Re: Translations and localization problem


I believe you misunderstood the phrase and the intent. Additional comments 

At 12:42 PM 3/4/2004 +0100, Roberto Castaldo wrote:
>Hi folks, hi Judy
>in the "Why Standards Harmonization is Essential to Web Accessibility" 
>document, I have read what follows as a problem for the W3C and WAI global 
>"the lack of an authorized translation of a guideline in a local language 
>-- yet for WCAG 2.0, W3C/WAI expects authorized translations to be possible".
>It would seem, according to this phrase, that W3C is searching for 
>"authorized" translators; but it's exactly the opposite: W3C does't allow 
>not-english versions of its documents to become officially recognized as 
>W3C documents.

No. We are not searching for "authorized translators." We are establishing 
a process whereby authorized translations of W3C/WAI documents may be 
allowed in languages other than English. A draft policy on this has been in 
progress for some time, and those attending the EOWG meeting here received 
a brief preview of the draft process whereby authorized translations might 
be developed. However, as the policy is still under development -- and 
obviously so prone to misunderstandings -- we are not quite at the point 
yet of circulating it for comment.

>That's the real problem.
>And if we all think about it, we'll finally discover that W3C and WAI 
>documents find growing difficulties: If a state or a nation cannot base 
>its politics on an official W3C document in its own language, it's normal 
>that many different standards will be born all over the not-english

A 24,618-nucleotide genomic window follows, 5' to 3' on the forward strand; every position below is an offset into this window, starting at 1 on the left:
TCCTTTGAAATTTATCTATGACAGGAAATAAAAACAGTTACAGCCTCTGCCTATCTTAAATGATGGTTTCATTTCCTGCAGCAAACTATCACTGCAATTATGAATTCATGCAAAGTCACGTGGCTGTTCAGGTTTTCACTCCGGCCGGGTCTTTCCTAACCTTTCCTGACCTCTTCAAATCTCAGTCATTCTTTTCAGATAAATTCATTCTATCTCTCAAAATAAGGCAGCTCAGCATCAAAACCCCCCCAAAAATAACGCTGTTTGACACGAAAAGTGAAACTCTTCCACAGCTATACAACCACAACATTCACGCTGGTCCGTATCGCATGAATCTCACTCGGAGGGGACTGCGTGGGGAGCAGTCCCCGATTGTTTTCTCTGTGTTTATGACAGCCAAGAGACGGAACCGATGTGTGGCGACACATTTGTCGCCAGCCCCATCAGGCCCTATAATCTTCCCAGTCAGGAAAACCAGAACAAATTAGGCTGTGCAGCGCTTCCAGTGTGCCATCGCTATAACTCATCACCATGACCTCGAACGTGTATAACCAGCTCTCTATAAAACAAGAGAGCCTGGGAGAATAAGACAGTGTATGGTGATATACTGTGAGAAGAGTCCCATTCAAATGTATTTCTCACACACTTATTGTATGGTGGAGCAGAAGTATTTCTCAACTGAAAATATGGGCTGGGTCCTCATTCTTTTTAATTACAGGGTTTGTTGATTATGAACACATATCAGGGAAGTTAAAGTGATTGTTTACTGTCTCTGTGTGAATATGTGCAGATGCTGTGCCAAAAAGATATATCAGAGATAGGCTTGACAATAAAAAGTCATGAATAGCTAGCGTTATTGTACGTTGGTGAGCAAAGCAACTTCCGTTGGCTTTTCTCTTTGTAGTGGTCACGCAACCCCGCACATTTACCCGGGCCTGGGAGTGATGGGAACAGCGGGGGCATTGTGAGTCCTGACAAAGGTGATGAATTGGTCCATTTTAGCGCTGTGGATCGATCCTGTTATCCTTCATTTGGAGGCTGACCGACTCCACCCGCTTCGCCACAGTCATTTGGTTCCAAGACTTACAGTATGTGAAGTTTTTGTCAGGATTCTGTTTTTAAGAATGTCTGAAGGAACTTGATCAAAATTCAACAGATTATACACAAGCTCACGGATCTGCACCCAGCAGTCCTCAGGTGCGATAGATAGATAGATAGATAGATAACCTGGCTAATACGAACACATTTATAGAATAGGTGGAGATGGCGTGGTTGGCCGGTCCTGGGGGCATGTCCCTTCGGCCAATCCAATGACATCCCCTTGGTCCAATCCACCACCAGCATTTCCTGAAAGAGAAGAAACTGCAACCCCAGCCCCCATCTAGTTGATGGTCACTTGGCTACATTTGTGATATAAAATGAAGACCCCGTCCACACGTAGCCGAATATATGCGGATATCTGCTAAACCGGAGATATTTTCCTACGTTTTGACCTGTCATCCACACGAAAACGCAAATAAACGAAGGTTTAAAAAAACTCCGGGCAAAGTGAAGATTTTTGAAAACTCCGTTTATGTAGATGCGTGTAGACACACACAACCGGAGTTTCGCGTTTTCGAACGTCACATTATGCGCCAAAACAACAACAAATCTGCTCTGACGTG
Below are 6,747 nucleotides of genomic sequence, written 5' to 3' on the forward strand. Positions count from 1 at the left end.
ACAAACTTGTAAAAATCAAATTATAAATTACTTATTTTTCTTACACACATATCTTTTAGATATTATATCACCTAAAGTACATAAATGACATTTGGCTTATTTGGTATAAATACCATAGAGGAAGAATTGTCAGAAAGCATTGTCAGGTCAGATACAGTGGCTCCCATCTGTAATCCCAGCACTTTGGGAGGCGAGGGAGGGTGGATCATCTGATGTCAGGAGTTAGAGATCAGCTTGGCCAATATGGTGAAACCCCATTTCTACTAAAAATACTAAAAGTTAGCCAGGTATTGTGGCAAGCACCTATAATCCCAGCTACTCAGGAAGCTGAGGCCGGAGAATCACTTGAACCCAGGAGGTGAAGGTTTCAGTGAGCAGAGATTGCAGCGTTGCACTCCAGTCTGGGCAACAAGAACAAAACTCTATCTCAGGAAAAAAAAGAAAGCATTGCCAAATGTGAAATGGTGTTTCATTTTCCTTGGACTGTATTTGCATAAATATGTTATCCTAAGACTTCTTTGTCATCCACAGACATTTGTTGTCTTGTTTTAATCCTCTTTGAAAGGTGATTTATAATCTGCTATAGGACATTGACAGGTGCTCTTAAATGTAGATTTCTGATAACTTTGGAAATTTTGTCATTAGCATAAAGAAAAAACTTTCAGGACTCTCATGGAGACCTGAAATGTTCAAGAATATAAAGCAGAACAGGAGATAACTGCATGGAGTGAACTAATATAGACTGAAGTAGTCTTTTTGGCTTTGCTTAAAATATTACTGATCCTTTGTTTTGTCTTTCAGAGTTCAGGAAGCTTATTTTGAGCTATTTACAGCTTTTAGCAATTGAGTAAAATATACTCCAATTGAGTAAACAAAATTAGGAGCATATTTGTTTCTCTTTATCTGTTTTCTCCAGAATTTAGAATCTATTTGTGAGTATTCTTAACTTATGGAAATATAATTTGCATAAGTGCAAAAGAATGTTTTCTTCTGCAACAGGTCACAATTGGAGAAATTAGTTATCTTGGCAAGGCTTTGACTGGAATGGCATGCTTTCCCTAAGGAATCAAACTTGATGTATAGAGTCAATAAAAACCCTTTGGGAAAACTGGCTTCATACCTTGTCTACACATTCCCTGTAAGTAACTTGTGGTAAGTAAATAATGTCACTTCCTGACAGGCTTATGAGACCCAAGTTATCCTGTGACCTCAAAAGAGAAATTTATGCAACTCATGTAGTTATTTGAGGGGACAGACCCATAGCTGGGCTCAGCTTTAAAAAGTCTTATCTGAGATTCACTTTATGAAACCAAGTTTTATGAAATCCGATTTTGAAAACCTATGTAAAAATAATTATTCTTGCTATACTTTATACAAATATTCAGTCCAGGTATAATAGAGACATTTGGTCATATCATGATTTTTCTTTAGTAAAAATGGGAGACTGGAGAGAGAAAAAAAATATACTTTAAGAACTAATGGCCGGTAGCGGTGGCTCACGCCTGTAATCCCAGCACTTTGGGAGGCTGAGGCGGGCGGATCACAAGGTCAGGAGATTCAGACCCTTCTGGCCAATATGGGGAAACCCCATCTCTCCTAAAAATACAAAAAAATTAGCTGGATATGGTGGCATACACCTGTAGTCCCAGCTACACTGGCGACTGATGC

>language countries.

We're already quite well aware of this problem, which is why we have been 
investing considerable time in developing a policy whereby it will 
eventually be possible to have authorized (official) versions of W3C/WAI 
documents in other languages. In fact our efforts on this question are a 
direct result of discussion with representatives of a number of countries 
including yours.

>In Italy we're having great problems in making a law which should base 
>itself on an American document;

WCAG 1.0 is not an American document, regardless of the issue of normative 
language. As you're well aware, W3C is an international organization, and 
WCAG 1.0 received extensive international input while under development.

>we all know that W3C is made of worldwide people (there are many italias 
>too), but can we really pretend that Italian government may found an 
>italian law on an english language only document?
>Actually, the only normative version of W3C documents is in english (it's 
>clearly written in all W3C raccomandations); that's why we cannot say in 
>an official WAI resource that one of the potential problem is "the lack of 
>an authorized translation of a guideline in a local language".

If we're listing real fragmentation drivers in the standards harmonization 
document, we obviously need to include this issue, since as you clearly 
agree, this is in fact a fragmentation driver.

If we are in the midst of developing a process to address the problem, we 
also can indeed also mention this fact in our document. It's apparently not 
yet expressed clearly enough -- however, the point of a draft is to try to 
arrive at clear ways to express things. Comments are welcome, but are 
particularly helpful when they don't assume the worst.

>We will have the possibility to say it only when W3C will officially 
>recognize its documents' localization (this work may be done by local W3C 
>In my opinion, W3C should immediatly find a good solution to this problem; 
>it's a credibility matter, and the whole Web will make a great step ahead 
>with a W3C more and more "strong" and credible.

Roberto, this is exactly what we're working on.


- Judy

>My best regards,
>Roberto Castaldo
> coordinator
>IWA/HWG Member

Judy Brewer    +1.617.258.9741
Director, Web Accessibility Initiative (WAI), World Wide Web Consortium (W3C)
MIT/CSAIL Room NE43-355, 200 Technology Square, Cambridge, MA,  02139,  USA

Received on Thursday, 4 March 2004 09:19:20 UTC